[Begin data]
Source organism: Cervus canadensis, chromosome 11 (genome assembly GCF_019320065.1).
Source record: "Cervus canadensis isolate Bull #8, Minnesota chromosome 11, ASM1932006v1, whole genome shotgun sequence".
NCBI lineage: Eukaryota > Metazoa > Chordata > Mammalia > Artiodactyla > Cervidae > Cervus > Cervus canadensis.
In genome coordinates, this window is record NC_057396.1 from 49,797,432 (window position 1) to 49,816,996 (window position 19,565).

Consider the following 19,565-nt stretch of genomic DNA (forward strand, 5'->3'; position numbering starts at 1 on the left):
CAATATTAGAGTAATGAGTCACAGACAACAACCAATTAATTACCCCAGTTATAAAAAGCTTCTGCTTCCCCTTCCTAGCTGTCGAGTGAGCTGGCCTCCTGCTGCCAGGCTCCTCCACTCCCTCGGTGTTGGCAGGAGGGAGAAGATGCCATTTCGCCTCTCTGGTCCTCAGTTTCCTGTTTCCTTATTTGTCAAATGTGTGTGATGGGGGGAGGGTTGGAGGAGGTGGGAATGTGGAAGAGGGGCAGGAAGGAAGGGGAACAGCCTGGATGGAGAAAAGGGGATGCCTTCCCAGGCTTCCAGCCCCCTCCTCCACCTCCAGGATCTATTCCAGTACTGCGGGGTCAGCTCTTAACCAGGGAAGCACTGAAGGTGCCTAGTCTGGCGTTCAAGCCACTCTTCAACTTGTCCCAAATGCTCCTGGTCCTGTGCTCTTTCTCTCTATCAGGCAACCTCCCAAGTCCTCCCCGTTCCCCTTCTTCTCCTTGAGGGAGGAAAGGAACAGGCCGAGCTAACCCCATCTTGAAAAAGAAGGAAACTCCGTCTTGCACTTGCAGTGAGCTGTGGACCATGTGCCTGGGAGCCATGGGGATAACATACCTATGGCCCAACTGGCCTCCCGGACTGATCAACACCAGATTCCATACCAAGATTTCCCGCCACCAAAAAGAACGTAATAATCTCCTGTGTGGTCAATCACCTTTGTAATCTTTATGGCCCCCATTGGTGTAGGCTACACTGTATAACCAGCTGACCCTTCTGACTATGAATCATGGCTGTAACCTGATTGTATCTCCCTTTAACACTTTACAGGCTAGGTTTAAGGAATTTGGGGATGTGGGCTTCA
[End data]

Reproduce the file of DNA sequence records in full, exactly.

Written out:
Source organism: Cervus canadensis, chromosome 11 (genome assembly GCF_019320065.1).
Source record: "Cervus canadensis isolate Bull #8, Minnesota chromosome 11, ASM1932006v1, whole genome shotgun sequence".
NCBI lineage: Eukaryota > Metazoa > Chordata > Mammalia > Artiodactyla > Cervidae > Cervus > Cervus canadensis.
In genome coordinates, this window is record NC_057396.1 from 49,797,432 (window position 1) to 49,816,996 (window position 19,565).

Consider the following 19,565-nt stretch of genomic DNA (forward strand, 5'->3'; position numbering starts at 1 on the left):
CAATATTAGAGTAATGAGTCACAGACAACAACCAATTAATTACCCCAGTTATAAAAAGCTTCTGCTTCCCCTTCCTAGCTGTCGAGTGAGCTGGCCTCCTGCTGCCAGGCTCCTCCACTCCCTCGGTGTTGGCAGGAGGGAGAAGATGCCATTTCGCCTCTCTGGTCCTCAGTTTCCTGTTTCCTTATTTGTCAAATGTGTGTGATGGGGGGAGGGTTGGAGGAGGTGGGAATGTGGAAGAGGGGCAGGAAGGAAGGGGAACAGCCTGGATGGAGAAAAGGGGATGCCTTCCCAGGCTTCCAGCCCCCTCCTCCACCTCCAGGATCTATTCCAGTACTGCGGGGTCAGCTCTTAACCAGGGAAGCACTGAAGGTGCCTAGTCTGGCGTTCAAGCCACTCTTCAACTTGTCCCAAATGCTCCTGGTCCTGTGCTCTTTCTCTCTATCAGGCAACCTCCCAAGTCCTCCCCGTTCCCCTTCTTCTCCTTGAGGGAGGAAAGGAACAGGCCGAGCTAACCCCATCTTGAAAAAGAAGGAAACTCCGTCTTGCACTTGCAGTGAGCTGTGGACCATGTGCCTGGGAGCCATGGGGATAACATACCTATGGCCCAACTGGCCTCCCGGACTGATCAACACCAGATTCCATACCAAGATTTCCCGCCACCAAAAAGAACGTAATAATCTCCTGTGTGGTCAATCACCTTTGTAATCTTTATGGCCCCCATTGGTGTAGGCTACACTGTATAACCAGCTGACCCTTCTGACTATGAATCATGGCTGTAACCTGATTGTATCTCCCTTTAACACTTTACAGGCTAGGTTTAAGGAATTTGGGGATGTGGGCTTCA